“…I tell you Peter, before the rooster crows today…” I have often pondered why Jesus calls this man Simon at one point and Peter at the next. I can’t be sure but I have an inkling that Jesus talks to this man like he has two sides. Simon is the fisherman who is mortal and represents the person vulnerable to temptation. While Peter is the rock who is brave for the kingdom. Jesus tells this brave rock that he will fail before sunrise.

As Jesus knew the plans of Judas, He also sees how the night will unfold for Simon Peter.

“When I sent you without purse, bag or sandals, did you lack anything? “Nothing” they answered.” He refers to the time they were all sent out on mission to proclaim the kingdom of God (Luke 9:1-6; 10:4). Back then they were sent with nothing and lacked nothing. It was not a miracle but they were provided for when people from Jewish towns welcomed them in to hear about the kingdom of God. They received some rejection but they returned from the mission praising God for all that they were able to do in Jesus’ name. The season has changed now and working for the kingdom is going to get harder.

“But now if you have a purse, take it, and also a bag; and if you have a sword, sell your cloak and buy one.” People will be turning on the Son of Man and the nature of the mission is about to change. This is a warning passage. Satan has asked to shake them down and the people of their own villages can no longer be relied on for hospitality.

“It is written: ‘And he was numbered with the transgressors’, …this must be fulfilled in me. Yes, what is written about me is reaching its fulfillment.” Isaiah 53 was written about Jesus and Jesus knew that. The disciples wanted to know who was the greatest. Jesus teaches them that in the kingdom of God, there will be eating and judging but not in the next chapter. What will come next is persecution on the disciples and the King of the kingdom will be treated like a sinner. This must be fulfilled. Because it has been predetermined by God and He does not lie or change.

“See, Lord, here are two swords”…. “That’s enough!” he replied.” Later, the disciples will ask to use the sword and even strike the servant of the high priest but Jesus will rebuke them and heal the man. There are no accounts of sword wielding in the book of Acts.  The disciples have heard Jesus’ words and missed his point. They were being told a) that they will need to make provisions for themselves from now on and b) that he is about to be numbered with the transgressors! That is a big statement. In fulfilling scripture, Jesus will become the lowest. And their reply is “we have two swords boss!” Jesus reply to them seems to be a dismissal of the whole conversation or even a frustrated termination.

What did we learn?

Greatness in the kingdom of God is not fought for but bestowed on by election from the Son of God. As the King of the kingdom, he will demonstrate completely what the nature of the kingdom is: he will fulfill scripture and take on the position of a sinner. Being part of God’s kingdom is a road of trials and tests, as Jesus has demonstrated to his disciples and now they must walk the road of trials and tests. But Jesus preserves his people through prayer. Discipleship is a road hard to walk along, but we have every spiritual gift given to us and the hope of glory promised.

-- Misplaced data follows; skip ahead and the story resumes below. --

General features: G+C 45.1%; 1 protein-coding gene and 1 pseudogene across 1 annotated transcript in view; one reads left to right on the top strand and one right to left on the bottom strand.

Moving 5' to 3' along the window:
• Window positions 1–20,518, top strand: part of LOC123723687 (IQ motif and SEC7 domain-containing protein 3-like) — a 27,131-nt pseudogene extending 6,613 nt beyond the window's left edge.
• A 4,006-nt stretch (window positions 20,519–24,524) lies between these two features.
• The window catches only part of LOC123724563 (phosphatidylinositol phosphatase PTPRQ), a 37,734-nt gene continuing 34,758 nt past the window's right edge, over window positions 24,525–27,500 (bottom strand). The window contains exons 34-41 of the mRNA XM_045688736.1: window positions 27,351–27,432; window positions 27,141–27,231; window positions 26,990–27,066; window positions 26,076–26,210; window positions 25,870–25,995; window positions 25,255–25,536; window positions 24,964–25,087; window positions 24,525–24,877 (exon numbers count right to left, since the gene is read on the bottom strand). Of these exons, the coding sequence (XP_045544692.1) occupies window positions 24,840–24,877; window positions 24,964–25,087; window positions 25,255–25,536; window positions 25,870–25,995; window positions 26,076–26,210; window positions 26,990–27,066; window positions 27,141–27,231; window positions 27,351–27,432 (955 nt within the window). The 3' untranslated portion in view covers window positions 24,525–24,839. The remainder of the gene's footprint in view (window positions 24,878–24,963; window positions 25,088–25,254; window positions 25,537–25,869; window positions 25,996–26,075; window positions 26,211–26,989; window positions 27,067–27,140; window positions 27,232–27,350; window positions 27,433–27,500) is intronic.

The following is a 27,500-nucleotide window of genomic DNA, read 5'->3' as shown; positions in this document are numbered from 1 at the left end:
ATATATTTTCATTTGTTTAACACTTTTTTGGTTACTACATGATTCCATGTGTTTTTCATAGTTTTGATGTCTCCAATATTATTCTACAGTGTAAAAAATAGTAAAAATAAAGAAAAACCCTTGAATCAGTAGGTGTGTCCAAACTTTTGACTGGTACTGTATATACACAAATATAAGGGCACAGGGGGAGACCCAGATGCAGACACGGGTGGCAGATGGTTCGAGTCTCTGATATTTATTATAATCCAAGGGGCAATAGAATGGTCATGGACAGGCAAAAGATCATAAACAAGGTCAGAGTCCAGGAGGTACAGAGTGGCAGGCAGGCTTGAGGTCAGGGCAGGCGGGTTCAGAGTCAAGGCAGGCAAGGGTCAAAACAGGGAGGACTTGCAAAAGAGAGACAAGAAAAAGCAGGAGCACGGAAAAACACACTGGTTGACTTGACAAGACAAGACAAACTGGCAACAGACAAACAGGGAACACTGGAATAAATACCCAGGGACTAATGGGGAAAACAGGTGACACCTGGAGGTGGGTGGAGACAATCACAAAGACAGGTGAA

Now what?

Topic A: Humility as a mark of discipleship. Galatians 5:22-23 and James 3:17 list some of the fruit of the spirit which may well be summarised with the word ‘humility’. Philippians 2:3-11 describe the humility of Christ as the prime example of the humility that we ought to possess and cultivate. The nature of the kingdom of God is to put one another before ourselves. This is a true mark of godliness. How can you monitor your progress in this?

Topic B: Perseverance of the saints. All Christians are saints. When you have truly understood the grace of God in Christ and turned to Him in faith we can rest on the promises of God that a) he has called you into his kingdom and b) he promises to finish the work that he began in you (Ephesians 2:1-10). The journey is rough though. The world, the flesh and the devil will each do their darndest to knock you off the boat. James 1:5 says that if you lack wisdom on how to live in humility (James 3:13) then ask God for this wisdom that only he can give since it does not come from this world.

Topic C: Jesus is the fulfillment of Scripture. 2 Timothy 3:15-17 tells us that the Scriptures are all we need to find salvation in Christ and grow up mature in him. Jesus taught some disciples in Luke 24:25-27 that the Old Testament scriptures are filled with words concerning Jesus that had to be fulfilled. He is the missing piece that solves the great mystery of God. Ephesians 1:9-10 describe Jesus as the mystery of God finally revealed. We will never grow weary of learning more about him, to get to know him more, to understand him and even to participate in his sufferings so that somehow we shall be welcomed at his table in his kingdom to reign with him (Philippians 3:10-11). What grace that we do not deserve.